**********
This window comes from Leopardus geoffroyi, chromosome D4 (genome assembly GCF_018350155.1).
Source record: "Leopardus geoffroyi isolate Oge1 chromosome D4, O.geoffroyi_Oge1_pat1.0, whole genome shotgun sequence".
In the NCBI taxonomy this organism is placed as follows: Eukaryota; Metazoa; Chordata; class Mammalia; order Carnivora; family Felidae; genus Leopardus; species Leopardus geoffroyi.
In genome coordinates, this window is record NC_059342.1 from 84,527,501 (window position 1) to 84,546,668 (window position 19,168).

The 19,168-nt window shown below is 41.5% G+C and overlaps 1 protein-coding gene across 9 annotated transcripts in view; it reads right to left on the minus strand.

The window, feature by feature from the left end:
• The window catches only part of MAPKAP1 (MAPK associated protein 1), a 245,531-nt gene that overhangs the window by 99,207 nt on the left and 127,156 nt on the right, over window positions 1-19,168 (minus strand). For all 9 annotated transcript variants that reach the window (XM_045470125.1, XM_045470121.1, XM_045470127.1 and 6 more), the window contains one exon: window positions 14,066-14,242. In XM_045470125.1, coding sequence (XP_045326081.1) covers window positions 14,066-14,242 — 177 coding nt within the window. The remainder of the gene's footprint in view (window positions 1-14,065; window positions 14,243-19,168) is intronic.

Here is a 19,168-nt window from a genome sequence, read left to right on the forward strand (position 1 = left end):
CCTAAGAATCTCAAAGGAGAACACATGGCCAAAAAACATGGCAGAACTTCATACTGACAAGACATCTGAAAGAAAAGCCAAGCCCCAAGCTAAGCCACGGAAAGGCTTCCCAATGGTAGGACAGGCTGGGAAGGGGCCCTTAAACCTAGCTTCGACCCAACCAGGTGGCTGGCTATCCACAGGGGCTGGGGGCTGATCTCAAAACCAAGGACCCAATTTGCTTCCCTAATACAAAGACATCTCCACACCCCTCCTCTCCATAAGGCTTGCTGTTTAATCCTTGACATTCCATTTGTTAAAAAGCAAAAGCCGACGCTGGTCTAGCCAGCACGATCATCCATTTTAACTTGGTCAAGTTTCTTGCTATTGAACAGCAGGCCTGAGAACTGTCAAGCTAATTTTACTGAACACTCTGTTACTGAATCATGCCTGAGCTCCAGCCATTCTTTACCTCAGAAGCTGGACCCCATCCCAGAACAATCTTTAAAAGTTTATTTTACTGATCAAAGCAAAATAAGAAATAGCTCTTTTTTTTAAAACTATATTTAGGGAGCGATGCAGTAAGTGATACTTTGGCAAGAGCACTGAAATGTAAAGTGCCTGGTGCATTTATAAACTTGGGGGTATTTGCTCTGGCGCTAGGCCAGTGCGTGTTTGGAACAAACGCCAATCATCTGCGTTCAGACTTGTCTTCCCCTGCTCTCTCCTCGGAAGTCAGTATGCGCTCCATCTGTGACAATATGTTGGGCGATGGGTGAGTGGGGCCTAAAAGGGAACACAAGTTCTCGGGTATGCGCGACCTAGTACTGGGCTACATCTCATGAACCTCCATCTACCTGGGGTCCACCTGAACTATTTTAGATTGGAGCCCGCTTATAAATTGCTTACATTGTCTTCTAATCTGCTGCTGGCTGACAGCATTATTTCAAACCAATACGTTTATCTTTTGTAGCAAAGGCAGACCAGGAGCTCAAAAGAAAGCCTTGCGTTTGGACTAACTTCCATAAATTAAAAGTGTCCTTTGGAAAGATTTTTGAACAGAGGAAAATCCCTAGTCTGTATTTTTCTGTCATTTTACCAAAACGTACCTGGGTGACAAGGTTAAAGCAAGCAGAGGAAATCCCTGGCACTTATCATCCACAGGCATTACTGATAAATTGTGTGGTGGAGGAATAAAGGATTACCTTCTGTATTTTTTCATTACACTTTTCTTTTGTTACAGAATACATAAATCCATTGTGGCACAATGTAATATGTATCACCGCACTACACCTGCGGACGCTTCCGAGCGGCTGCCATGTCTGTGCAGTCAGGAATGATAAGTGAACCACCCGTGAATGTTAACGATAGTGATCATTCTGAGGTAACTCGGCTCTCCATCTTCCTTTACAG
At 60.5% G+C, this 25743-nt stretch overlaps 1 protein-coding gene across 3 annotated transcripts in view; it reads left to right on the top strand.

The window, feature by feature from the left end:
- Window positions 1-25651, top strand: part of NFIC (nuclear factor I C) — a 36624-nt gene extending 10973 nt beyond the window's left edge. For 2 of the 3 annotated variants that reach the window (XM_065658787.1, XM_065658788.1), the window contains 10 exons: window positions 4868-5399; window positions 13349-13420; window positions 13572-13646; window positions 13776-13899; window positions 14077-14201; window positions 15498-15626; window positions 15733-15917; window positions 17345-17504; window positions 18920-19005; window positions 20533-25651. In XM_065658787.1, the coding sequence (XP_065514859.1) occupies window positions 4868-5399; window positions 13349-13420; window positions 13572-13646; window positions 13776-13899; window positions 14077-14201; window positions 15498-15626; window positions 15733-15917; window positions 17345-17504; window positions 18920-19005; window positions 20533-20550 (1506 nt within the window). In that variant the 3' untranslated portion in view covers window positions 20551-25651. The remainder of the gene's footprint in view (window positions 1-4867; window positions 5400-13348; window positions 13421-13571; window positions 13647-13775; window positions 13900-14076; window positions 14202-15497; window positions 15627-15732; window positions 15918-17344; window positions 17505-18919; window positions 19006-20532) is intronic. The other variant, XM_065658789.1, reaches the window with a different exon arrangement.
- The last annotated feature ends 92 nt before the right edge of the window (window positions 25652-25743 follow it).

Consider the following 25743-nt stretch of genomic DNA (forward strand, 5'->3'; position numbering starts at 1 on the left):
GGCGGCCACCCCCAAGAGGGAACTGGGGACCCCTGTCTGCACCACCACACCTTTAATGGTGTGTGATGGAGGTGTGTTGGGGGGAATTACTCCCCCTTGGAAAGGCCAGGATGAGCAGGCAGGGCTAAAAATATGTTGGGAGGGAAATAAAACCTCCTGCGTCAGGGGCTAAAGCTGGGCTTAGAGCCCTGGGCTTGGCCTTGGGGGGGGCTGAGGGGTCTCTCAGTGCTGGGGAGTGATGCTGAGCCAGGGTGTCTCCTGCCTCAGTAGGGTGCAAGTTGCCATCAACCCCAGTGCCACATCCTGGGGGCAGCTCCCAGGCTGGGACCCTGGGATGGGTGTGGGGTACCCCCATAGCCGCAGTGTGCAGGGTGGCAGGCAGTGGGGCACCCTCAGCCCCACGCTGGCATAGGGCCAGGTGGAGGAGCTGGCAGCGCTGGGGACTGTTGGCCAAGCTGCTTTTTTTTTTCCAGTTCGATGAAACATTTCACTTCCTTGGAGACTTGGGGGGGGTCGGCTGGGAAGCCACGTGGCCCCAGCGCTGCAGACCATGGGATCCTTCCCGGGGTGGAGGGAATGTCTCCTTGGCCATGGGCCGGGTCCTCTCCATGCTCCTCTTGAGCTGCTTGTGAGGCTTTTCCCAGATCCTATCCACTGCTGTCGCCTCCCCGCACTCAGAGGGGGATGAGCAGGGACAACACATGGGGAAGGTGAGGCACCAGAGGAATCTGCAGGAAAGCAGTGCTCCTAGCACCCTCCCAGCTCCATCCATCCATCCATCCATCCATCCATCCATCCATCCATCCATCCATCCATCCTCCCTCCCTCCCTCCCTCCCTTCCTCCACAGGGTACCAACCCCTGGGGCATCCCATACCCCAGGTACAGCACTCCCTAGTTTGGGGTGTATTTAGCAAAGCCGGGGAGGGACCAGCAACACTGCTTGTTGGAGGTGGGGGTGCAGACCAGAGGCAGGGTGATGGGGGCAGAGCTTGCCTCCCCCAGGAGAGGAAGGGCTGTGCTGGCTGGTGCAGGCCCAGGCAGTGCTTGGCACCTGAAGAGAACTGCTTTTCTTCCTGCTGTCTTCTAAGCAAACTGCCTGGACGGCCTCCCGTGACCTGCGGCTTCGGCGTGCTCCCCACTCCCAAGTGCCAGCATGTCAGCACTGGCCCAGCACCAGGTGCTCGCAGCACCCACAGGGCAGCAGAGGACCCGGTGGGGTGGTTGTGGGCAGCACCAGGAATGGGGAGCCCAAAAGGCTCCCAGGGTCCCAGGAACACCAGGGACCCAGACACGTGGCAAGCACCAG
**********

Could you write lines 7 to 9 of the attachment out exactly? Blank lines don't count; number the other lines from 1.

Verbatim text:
• The window catches only part of MAPKAP1 (MAPK associated protein 1), a 245,531-nt gene that overhangs the window by 99,207 nt on the left and 127,156 nt on the right, over window positions 1-19,168 (minus strand). For all 9 annotated transcript variants that reach the window (XM_045470125.1, XM_045470121.1, XM_045470127.1 and 6 more), the window contains one exon: window positions 14,066-14,242. In XM_045470125.1, coding sequence (XP_045326081.1) covers window positions 14,066-14,242 — 177 coding nt within the window. The remainder of the gene's footprint in view (window positions 1-14,065; window positions 14,243-19,168) is intronic.

Here is a 19,168-nt window from a genome sequence, read left to right on the forward strand (position 1 = left end):
CCTAAGAATCTCAAAGGAGAACACATGGCCAAAAAACATGGCAGAACTTCATACTGACAAGACATCTGAAAGAAAAGCCAAGCCCCAAGCTAAGCCACGGAAAGGCTTCCCAATGGTAGGACAGGCTGGGAAGGGGCCCTTAAACCTAGCTTCGACCCAACCAGGTGGCTGGCTATCCACAGGGGCTGGGGGCTGATCTCAAAACCAAGGACCCAATTTGCTTCCCTAATACAAAGACATCTCCACACCCCTCCTCTCCATAAGGCTTGCTGTTTAATCCTTGACATTCCATTTGTTAAAAAGCAAAAGCCGACGCTGGTCTAGCCAGCACGATCATCCATTTTAACTTGGTCAAGTTTCTTGCTATTGAACAGCAGGCCTGAGAACTGTCAAGCTAATTTTACTGAACACTCTGTTACTGAATCATGCCTGAGCTCCAGCCATTCTTTACCTCAGAAGCTGGACCCCATCCCAGAACAATCTTTAAAAGTTTATTTTACTGATCAAAGCAAAATAAGAAATAGCTCTTTTTTTTAAAACTATATTTAGGGAGCGATGCAGTAAGTGATACTTTGGCAAGAGCACTGAAATGTAAAGTGCCTGGTGCATTTATAAACTTGGGGGTATTTGCTCTGGCGCTAGGCCAGTGCGTGTTTGGAACAAACGCCAATCATCTGCGTTCAGACTTGTCTTCCCCTGCTCTCTCCTCGGAAGTCAGTATGCGCTCCATCTGTGACAATATGTTGGGCGATGGGTGAGTGGGGCCTAAAAGGGAACACAAGTTCTCGGGTATGCGCGACCTAGTACTGGGCTACATCTCATGAACCTCCATCTACCTGGGGTCCACCTGAACTATTTTAGATTGGAGCCCGCTTATAAATTGCTTACATTGTCTTCTAATCTGCTGCTGGCTGACAGCATTATTTCAAACCAATACGTTTATCTTTTGTAGCAAAGGCAGACCAGGAGCTCAAAAGAAAGCCTTGCGTTTGGACTAACTTCCATAAATTAAAAGTGTCCTTTGGAAAGATTTTTGAACAGAGGAAAATCCCTAGTCTGTATTTTTCTGTCATTTTACCAAAACGTACCTGGGTGACAAGGTTAAAGCAAGCAGAGGAAATCCCTGGCACTTATCATCCACAGGCATTACTGATAAATTGTGTGGTGGAGGAATAAAGGATTACCTTCTGTATTTTTTCATTACACTTTTCTTTTGTTACAGAATACATAAATCCATTGTGGCACAATGTAATATGTATCACCGCACTACACCTGCGGACGCTTCCGAGCGGCTGCCATGTCTGTGCAGTCAGGAATGATAAGTGAACCACCCGTGAATGTTAACGATAGTGATCATTCTGAGGTAACTCGGCTCTCCATCTTCCTTTACAG